Securities litigation: What is the fuss about fraud on the market?

The Supreme Court plans to revisit the presumption of reliance in securities class actions

In recent months, the legal world has been abuzz over the future of the so-called “fraud on the market” doctrine. This probably has many people asking, “Should I care?” The short answer is yes. The fraud on the market doctrine is the conceptual linchpin used by courts to allow most securities fraud claims to be brought as shareholder class actions. Reflecting the ambiguity with which such claims are viewed, the Supreme Court has described them at times as presenting “a danger of vexatiousness different in degree and in kind” from other cases, and at others as “an essential supplement to [public enforcement].” Now, the Supreme Court recently agreed to take up the issue of whether the doctrine should continue to have any vitality in the United States. In short, the future of the most common form of securities fraud class action may be at stake.

Over a perhaps prescient dissent by Justice Byron White, a plurality of the Supreme Court adopted the fraud on the market doctrine in the seminal case of Basic, Inc. v. Levinson. The essence of the doctrine is that shareholders seeking to pursue a class action for securities fraud under Section 10(b) of the Securities Exchange Act of 1934 and SEC Rule 10b-5 may invoke a rebuttable presumption of reliance on public, material misrepresentations regarding securities traded in an efficient market. Without such a presumption, in order to establish their claims, the individual shareholders who purchased the securities in question would be required to prove that they each personally read (or heard) and relied on the alleged misrepresentations. As the Supreme Court recognized in Basic, this would effectively preclude the shareholders from proceeding with a class action, because the individual issues related to reliance would overwhelm any common issues.

One of the concerns expressed by Justice White when he dissented in Basic was that the fraud on the market doctrine is premised on a theory of economics known as the “efficient market hypothesis.” According to this theory, the price of a security trading in an efficient market will rationally impound all material public information about that security. The reasoning behind the fraud on the market doctrine is that, if this is true, then shareholders who purchase securities in reliance on the integrity of the market price may be deemed to have indirectly relied on whatever misinformation may be incorporated into that price.

At the time Basic was decided, the efficient market hypothesis was broadly accepted within the economics community. Nevertheless, Justice White noted that it was still just a theory, “which may or may not prove accurate upon further consideration.” He expressed concern that the Court was venturing into “this area beyond its expertise,” and ignoring “the dangers when economic theories replace legal rules as the basis for recovery.”

Despite Justice White’s warning, after Basic plaintiffs and the lower courts embraced the fraud on the market doctrine, ushering in an era (continuing to this day) in which hundreds of securities class actions are filed every year against public companies throughout the United States. For many years, the “efficient market” foundation of the doctrine was effectively taken as given in these cases. In the rare cases where defendants challenged the issue, courts usually applied a fairly simplistic analysis of market efficiency and most often decided the issue in favor of class certification.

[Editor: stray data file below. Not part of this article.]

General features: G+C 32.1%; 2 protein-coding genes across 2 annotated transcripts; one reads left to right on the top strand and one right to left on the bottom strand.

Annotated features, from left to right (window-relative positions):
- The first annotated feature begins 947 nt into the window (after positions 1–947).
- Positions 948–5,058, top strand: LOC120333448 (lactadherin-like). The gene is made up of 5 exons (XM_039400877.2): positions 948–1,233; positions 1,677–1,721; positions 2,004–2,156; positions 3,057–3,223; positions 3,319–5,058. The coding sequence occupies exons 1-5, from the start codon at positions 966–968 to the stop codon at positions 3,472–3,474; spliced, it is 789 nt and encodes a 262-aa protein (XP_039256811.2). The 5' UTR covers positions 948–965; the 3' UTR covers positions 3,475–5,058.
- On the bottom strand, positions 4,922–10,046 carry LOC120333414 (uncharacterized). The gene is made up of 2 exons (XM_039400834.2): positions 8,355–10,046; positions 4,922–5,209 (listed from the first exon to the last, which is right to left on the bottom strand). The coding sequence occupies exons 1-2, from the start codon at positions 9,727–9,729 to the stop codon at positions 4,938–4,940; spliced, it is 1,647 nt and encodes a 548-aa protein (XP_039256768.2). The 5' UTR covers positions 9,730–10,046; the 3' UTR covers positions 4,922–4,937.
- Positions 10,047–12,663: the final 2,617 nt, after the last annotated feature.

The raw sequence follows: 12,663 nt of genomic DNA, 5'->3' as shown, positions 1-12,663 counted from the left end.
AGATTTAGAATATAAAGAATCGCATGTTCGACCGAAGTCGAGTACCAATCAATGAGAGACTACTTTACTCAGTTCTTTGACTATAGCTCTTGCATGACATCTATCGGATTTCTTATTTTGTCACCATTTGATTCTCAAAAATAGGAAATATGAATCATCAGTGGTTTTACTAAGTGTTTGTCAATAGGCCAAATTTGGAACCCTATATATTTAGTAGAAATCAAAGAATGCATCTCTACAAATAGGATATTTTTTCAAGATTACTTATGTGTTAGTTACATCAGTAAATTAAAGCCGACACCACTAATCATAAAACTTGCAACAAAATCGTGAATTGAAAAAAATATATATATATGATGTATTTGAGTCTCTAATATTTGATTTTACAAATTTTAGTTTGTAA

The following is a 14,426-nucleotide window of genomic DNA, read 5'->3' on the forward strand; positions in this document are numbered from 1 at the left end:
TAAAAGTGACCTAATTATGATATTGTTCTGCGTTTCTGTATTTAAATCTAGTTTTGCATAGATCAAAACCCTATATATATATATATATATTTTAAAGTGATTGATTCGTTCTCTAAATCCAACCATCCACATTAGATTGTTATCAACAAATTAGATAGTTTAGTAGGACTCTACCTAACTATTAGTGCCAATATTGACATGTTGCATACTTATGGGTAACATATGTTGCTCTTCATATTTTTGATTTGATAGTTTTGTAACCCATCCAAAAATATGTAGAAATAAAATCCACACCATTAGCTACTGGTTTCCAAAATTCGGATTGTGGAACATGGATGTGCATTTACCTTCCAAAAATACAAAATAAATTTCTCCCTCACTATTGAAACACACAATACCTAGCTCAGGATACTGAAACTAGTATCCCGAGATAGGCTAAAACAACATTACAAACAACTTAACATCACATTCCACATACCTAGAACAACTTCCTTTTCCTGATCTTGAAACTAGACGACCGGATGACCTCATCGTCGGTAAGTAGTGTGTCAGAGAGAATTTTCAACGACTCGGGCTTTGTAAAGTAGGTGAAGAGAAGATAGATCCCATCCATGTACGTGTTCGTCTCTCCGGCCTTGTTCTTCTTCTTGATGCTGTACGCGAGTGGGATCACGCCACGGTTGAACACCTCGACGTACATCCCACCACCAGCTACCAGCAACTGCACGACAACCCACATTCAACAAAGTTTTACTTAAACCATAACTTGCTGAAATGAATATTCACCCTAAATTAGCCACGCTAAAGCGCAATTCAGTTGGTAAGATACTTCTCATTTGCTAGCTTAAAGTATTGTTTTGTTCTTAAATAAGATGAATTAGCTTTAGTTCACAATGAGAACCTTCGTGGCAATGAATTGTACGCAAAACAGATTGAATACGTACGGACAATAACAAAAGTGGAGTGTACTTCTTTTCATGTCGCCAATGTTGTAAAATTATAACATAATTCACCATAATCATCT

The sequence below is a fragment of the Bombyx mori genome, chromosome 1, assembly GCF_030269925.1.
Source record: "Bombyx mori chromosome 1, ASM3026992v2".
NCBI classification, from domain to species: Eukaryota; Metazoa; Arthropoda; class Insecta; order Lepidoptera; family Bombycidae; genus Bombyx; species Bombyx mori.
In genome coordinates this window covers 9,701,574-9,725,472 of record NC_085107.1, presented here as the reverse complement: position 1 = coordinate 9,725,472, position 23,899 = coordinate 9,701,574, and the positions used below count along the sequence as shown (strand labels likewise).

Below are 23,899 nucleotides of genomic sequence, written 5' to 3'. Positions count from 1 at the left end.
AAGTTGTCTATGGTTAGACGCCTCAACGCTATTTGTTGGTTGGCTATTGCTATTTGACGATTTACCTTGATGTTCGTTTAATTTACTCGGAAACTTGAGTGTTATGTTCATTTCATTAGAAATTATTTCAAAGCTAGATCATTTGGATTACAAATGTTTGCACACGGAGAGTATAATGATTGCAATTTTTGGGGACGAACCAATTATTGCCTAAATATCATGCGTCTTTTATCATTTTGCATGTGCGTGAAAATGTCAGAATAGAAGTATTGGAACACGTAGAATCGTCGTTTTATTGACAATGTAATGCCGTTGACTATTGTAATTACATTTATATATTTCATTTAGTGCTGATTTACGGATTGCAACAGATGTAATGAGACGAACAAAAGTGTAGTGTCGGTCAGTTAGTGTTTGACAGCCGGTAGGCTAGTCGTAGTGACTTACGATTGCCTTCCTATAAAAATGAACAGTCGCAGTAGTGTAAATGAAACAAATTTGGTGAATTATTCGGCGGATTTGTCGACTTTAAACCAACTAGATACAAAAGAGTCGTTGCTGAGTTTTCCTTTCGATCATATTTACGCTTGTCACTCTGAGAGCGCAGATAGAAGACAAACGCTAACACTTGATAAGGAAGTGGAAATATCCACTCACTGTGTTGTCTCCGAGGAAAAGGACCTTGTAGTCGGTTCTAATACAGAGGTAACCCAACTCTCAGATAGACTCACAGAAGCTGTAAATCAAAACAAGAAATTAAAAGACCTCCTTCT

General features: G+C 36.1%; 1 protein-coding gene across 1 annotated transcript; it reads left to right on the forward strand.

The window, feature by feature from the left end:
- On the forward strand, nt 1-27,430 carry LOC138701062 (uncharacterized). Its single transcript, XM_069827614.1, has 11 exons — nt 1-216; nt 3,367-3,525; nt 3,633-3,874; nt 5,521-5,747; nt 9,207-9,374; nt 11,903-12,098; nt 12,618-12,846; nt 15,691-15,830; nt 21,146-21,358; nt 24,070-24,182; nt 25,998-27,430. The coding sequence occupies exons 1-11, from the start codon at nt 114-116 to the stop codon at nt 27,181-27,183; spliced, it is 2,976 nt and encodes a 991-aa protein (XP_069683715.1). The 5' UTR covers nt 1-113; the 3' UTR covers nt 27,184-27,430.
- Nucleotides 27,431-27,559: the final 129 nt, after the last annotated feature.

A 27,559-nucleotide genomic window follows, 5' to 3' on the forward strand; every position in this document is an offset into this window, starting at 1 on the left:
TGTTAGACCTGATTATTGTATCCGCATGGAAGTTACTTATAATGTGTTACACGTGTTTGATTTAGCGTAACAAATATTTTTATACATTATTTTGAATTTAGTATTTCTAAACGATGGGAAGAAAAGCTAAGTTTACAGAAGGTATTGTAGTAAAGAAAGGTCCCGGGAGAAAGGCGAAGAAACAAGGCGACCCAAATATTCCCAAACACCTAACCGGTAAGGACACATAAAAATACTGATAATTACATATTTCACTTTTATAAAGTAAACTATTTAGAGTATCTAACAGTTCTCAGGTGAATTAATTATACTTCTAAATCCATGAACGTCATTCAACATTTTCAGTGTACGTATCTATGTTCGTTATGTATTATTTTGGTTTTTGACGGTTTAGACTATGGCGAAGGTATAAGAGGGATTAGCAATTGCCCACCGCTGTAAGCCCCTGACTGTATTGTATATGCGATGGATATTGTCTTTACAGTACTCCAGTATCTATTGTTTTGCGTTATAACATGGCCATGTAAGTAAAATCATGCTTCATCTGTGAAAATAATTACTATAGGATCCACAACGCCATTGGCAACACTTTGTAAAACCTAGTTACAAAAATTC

However, cracks eventually started to show in the foundation. Economists started to question whether investors really act rationally in making investment decisions and identified numerous examples where markets failed to price securities in a manner consistent with the efficient market hypothesis. The boom and bust of the “dot-com” bubble, in particular, helped focus attention on the issue. Yale’s Robert Schiller recently won the Nobel Prize for work that includes his book about the Internet bubble, aptly titled Irrational Exuberance.

Courts have started to take notice, and challenges to class certification based on the efficient market issue are becoming more common. Though courts still struggle at times with what standards to apply, they appear to be increasingly open to these challenges. Indeed, there have been a number of recent orders denying class certification in cases where plaintiffs failed to meet their burden of showing that the securities in question traded in an efficient market.

And that is not all. In a case last term involving Amgen, a number of justices on the Supreme Court openly expressed an interest in revisiting Basic and the fraud on the market doctrine. Taking heed, defendants promptly filed a petition for certiorari in a case where a class was certified with respect to securities claims against Halliburton. The Court granted the petition in mid-November and is now expected to take up the issue this term. 

In short, the battle is joined. If not eliminated altogether, the fraud on the market doctrine may at least be limited on a going-forward basis by more rigorous standards for plaintiffs to meet in order to invoke it.

Contributing Author

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Howard M. Privette

Howard M. Privette is a partner in the Securities Litigation & Enforcement practice of Paul Hastings LLP. With a M.A. in Economics in addition to...

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